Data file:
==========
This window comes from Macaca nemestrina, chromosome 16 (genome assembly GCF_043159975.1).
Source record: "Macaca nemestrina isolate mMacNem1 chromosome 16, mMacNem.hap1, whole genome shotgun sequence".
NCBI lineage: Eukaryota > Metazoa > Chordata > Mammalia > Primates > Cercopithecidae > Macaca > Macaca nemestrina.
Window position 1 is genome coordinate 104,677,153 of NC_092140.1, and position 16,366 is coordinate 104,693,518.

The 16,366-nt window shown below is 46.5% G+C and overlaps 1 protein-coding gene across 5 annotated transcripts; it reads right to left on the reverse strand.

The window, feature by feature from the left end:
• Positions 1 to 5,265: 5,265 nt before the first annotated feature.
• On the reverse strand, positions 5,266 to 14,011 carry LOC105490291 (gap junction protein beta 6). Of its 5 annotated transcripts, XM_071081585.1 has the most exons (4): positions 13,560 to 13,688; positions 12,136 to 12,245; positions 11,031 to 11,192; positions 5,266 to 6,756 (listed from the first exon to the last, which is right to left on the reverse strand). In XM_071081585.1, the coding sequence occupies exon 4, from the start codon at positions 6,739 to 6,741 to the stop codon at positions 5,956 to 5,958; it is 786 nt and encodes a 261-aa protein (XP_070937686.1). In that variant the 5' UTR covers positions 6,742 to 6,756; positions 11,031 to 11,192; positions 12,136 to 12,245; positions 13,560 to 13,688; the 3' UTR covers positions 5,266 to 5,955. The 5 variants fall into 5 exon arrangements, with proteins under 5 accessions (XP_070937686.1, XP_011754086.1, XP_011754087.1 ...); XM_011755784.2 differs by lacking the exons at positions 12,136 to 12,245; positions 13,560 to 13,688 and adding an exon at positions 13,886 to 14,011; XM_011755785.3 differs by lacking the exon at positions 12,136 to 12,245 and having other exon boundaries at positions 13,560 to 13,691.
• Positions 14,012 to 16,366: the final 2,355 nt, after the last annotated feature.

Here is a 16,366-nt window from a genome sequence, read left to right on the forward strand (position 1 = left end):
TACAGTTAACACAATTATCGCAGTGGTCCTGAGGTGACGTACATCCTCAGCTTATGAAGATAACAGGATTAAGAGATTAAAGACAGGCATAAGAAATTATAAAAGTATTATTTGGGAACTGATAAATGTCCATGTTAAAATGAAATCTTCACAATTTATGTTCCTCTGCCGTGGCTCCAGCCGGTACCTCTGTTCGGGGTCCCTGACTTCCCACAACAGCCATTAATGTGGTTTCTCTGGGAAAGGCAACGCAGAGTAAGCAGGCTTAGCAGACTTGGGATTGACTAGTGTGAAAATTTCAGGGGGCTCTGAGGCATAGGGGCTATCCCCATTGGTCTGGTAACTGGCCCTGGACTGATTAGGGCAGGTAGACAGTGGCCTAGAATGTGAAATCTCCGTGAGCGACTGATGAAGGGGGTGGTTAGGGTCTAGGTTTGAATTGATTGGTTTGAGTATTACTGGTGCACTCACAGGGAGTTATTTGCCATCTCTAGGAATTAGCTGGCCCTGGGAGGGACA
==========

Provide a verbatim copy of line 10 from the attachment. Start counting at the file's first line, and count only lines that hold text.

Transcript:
Here is a 16,366-nt window from a genome sequence, read left to right on the forward strand (position 1 = left end):